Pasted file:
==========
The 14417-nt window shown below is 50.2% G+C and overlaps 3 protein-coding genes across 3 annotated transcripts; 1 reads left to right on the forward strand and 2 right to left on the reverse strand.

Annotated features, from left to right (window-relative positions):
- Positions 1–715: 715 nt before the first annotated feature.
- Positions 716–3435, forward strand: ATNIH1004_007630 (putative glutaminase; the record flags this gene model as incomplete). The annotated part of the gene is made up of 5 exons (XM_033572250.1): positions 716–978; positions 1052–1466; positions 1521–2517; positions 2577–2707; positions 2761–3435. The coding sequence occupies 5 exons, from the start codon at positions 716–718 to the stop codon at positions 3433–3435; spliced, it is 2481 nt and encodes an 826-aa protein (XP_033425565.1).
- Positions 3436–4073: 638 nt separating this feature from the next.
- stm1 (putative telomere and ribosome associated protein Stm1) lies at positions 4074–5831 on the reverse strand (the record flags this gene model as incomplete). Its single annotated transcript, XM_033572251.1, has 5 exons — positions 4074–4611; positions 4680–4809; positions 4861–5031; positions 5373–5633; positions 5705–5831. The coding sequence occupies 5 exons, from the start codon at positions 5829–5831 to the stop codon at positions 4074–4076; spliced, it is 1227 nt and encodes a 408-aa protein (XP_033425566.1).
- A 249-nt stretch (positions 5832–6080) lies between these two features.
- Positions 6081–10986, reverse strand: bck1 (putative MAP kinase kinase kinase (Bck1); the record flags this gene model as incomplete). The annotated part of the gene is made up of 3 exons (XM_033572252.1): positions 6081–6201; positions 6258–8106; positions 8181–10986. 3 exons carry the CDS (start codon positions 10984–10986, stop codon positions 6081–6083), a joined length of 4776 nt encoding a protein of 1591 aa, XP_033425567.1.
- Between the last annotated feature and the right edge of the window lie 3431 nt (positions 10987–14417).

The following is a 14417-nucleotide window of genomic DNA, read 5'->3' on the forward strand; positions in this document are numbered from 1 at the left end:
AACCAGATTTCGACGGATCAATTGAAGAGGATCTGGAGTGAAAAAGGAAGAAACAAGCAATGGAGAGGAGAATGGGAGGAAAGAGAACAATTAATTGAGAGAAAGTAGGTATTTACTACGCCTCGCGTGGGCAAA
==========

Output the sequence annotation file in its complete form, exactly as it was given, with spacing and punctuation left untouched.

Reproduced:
The 14417-nt window shown below is 50.2% G+C and overlaps 3 protein-coding genes across 3 annotated transcripts; 1 reads left to right on the forward strand and 2 right to left on the reverse strand.

Annotated features, from left to right (window-relative positions):
- Positions 1–715: 715 nt before the first annotated feature.
- Positions 716–3435, forward strand: ATNIH1004_007630 (putative glutaminase; the record flags this gene model as incomplete). The annotated part of the gene is made up of 5 exons (XM_033572250.1): positions 716–978; positions 1052–1466; positions 1521–2517; positions 2577–2707; positions 2761–3435. The coding sequence occupies 5 exons, from the start codon at positions 716–718 to the stop codon at positions 3433–3435; spliced, it is 2481 nt and encodes an 826-aa protein (XP_033425565.1).
- Positions 3436–4073: 638 nt separating this feature from the next.
- stm1 (putative telomere and ribosome associated protein Stm1) lies at positions 4074–5831 on the reverse strand (the record flags this gene model as incomplete). Its single annotated transcript, XM_033572251.1, has 5 exons — positions 4074–4611; positions 4680–4809; positions 4861–5031; positions 5373–5633; positions 5705–5831. The coding sequence occupies 5 exons, from the start codon at positions 5829–5831 to the stop codon at positions 4074–4076; spliced, it is 1227 nt and encodes a 408-aa protein (XP_033425566.1).
- A 249-nt stretch (positions 5832–6080) lies between these two features.
- Positions 6081–10986, reverse strand: bck1 (putative MAP kinase kinase kinase (Bck1); the record flags this gene model as incomplete). The annotated part of the gene is made up of 3 exons (XM_033572252.1): positions 6081–6201; positions 6258–8106; positions 8181–10986. 3 exons carry the CDS (start codon positions 10984–10986, stop codon positions 6081–6083), a joined length of 4776 nt encoding a protein of 1591 aa, XP_033425567.1.
- Between the last annotated feature and the right edge of the window lie 3431 nt (positions 10987–14417).

The following is a 14417-nucleotide window of genomic DNA, read 5'->3' on the forward strand; positions in this document are numbered from 1 at the left end:
AACCAGATTTCGACGGATCAATTGAAGAGGATCTGGAGTGAAAAAGGAAGAAACAAGCAATGGAGAGGAGAATGGGAGGAAAGAGAACAATTAATTGAGAGAAAGTAGGTATTTACTACGCCTCGCGTGGGCAAA